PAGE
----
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Interview with the Dr. Hjordis Ogendo, Head of Social Affairs and Environment, EU Delegation in Kenya and SUN Donor Convenor

  |   SUN Donor Network, SUN in Practice
School lunches are fortified with 15 essential vitamins and minerals in Nairobi, Kenya

School lunches are fortified with 15 essential vitamins and minerals in Nairobi, Kenya © Challiss McDonough, WFP

Background

Kenya was one of the first countries to sign up to the SUN Movement in November 2012 and the European Union Delegation in Kenya agreed to be the SUN Donor Network convenor in 2013. Around this time, Hjordis arrived in Kenya as the Head of Social Affairs and Environment and volunteered to take on the task of facilitating the SUN Donor Network.

She has been in the post for three years and will soon step down after handing over her role to anther Donor Convenor. NEX editor Carmel Dolan interviewed Hjordis to get some insights into her experiences of this role.

1. How does the Donor Network function and are there specific terms of reference or guidance documents?

When we started, nobody really knew what signing up to the SUN Movement meant. We started mainly from scratch and had to think through how to go about it. I felt that we were largely alone as a Donor Network (DN) in Kenya and didn’t know how it was for other DNs being established in other countries. There was a generic terms of reference developed by the SUN Movement Secretariat (based in Geneva) which we used and adapted to set out specific roles and responsibilities in the Kenya context. The Kenya DN was approved and adopted in late 2014.

2. How much work is involved for you in this role?

The DN-specific work requires about two days per month of time and I was fortunate to be able to share this workload with a DFID-funded consultant, who worked full time for one and a half years supporting the DN. Without this support, we would not have got to where we are today. This additional support has proved vital, as facilitating the DN is on top of my main European Union Delegation role in Kenya.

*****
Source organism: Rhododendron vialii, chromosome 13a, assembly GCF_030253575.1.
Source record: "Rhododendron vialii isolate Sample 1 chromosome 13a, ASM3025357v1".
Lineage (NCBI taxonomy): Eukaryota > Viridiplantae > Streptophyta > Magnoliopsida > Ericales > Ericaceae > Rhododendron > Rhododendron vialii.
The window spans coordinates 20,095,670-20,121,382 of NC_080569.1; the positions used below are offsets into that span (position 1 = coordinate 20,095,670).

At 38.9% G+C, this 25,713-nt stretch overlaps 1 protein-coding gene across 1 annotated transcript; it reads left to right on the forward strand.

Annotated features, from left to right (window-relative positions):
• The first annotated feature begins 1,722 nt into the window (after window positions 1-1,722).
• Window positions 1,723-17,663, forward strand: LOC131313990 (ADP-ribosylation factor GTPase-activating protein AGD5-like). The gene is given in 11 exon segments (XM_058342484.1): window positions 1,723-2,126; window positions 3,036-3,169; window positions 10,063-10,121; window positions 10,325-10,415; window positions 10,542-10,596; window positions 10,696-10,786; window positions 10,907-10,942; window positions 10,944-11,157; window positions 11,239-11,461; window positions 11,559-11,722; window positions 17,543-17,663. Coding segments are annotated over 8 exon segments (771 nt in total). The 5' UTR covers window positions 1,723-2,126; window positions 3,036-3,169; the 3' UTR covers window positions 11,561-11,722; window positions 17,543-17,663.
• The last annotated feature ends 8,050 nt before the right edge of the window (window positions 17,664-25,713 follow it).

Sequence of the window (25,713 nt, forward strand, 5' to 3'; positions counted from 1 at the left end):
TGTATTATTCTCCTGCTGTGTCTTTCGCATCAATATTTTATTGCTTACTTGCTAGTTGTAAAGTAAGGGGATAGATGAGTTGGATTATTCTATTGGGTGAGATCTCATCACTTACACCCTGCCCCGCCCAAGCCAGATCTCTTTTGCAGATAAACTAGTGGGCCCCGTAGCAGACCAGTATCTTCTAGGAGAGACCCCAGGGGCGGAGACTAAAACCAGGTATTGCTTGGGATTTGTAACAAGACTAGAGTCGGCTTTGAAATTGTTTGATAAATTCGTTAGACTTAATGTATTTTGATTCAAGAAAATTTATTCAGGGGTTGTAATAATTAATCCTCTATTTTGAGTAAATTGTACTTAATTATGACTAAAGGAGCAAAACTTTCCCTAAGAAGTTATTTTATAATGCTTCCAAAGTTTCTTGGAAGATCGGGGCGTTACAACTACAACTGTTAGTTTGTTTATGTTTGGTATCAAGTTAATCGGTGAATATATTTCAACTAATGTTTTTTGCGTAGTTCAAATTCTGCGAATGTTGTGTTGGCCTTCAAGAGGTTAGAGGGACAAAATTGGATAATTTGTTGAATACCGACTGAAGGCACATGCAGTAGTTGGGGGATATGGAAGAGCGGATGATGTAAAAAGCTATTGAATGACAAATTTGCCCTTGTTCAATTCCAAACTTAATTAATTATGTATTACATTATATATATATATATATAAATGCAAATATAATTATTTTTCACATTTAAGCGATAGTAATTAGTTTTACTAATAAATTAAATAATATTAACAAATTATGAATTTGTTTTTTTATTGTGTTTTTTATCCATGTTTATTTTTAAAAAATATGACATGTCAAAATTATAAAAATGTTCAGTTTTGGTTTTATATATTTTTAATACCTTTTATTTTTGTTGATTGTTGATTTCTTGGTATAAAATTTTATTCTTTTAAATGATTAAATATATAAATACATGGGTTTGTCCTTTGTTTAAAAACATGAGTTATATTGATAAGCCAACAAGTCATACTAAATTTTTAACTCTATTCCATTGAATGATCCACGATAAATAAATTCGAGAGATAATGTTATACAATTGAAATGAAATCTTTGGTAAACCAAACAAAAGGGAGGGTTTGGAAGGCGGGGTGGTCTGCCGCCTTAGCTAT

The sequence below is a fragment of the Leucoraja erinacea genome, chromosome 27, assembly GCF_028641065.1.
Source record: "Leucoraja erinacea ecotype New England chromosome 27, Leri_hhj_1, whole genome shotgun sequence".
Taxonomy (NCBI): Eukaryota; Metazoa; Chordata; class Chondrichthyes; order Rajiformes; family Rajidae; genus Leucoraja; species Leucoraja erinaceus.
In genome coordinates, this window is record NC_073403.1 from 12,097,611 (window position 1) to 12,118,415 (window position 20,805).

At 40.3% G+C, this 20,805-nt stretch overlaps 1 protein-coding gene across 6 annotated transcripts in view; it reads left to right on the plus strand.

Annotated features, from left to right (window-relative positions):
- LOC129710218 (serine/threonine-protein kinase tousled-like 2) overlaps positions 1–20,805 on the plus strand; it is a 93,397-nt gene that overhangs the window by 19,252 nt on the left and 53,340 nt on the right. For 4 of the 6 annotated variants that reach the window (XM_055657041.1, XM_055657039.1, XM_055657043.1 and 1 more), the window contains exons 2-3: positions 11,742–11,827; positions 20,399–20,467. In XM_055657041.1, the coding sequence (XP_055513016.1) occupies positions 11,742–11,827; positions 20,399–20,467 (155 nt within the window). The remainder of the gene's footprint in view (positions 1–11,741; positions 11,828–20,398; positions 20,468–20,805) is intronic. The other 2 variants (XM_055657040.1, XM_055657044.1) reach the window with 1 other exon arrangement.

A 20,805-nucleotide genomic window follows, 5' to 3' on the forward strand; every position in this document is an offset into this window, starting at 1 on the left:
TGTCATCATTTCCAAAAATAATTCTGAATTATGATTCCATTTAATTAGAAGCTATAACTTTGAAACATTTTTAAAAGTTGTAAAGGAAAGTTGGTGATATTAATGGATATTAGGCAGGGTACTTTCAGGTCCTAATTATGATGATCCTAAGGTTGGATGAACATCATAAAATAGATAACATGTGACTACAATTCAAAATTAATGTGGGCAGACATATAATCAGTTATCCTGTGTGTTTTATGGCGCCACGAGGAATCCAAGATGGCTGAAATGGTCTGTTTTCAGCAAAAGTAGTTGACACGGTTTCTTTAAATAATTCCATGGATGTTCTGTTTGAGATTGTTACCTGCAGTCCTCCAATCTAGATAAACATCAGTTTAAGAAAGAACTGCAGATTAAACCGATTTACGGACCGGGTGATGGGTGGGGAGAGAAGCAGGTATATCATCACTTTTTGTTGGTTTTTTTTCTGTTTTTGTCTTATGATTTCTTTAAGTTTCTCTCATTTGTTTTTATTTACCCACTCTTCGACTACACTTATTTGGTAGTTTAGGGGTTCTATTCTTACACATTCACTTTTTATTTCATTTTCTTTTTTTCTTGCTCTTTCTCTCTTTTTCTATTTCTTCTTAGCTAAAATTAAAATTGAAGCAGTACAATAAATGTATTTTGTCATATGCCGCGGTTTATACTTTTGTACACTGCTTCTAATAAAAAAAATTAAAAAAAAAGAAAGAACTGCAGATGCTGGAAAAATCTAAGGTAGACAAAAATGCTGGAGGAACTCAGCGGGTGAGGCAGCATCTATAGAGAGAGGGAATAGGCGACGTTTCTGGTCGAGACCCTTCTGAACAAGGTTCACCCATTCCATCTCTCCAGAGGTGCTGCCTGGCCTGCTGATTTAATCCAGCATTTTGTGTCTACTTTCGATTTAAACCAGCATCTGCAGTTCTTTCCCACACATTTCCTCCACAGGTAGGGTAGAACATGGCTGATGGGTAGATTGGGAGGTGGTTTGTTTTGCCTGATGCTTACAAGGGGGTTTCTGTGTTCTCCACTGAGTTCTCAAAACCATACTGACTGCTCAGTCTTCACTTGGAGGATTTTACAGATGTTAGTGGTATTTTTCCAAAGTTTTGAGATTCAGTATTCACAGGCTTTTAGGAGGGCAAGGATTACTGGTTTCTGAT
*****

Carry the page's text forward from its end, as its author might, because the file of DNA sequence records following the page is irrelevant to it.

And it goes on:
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The Emergency Nutrition Network (ENN) and support to the SUN Movement

ENN is a UK registered charity which was set up to improve practice and strengthen the institutional memory of agencies involved in the emergency food and nutrition sectors. ENN focuses on communities in crisis, typically humanitarian emergencies. ENN enables nutrition networking and learning to build the evidence base for nutrition programming in three ways:

  • Field Exchange (FEX), an online and print publication on nutrition and food security in emergencies and high burden contexts. Field Exchange is printed three times per year.
  • Nutrition Exchange (NEX), is an online publication of short, easy to read articles on nutrition programme experiences and learning. Nutrition is summarised information from the flagship publication, Field Exchange.
  • en-net, a free and open resource that helps practitioners access technical advice for operational challenges through the online forum. A specific area for SUN en-net was launched in 2015. Visit SUN en-net ►

ENN is part of the DFID funded Technical Assistance for Nutrition (TAN) programme under which ENN is providing knowledge management services to the SUN Movement in Phase Two (2016-2020). ENN is focused on capturing, curating and disseminating knowledge and learning about nutrition scale up with a focus on high burden and fragile and conflict affected states. Three regional specialists and a Knowledge Management Coordinator are working with country level SUN actors (government, UN, donors, civil society, business and academia) to capture what is being learnt about the scale up of nutrition specific and sensitive activities.

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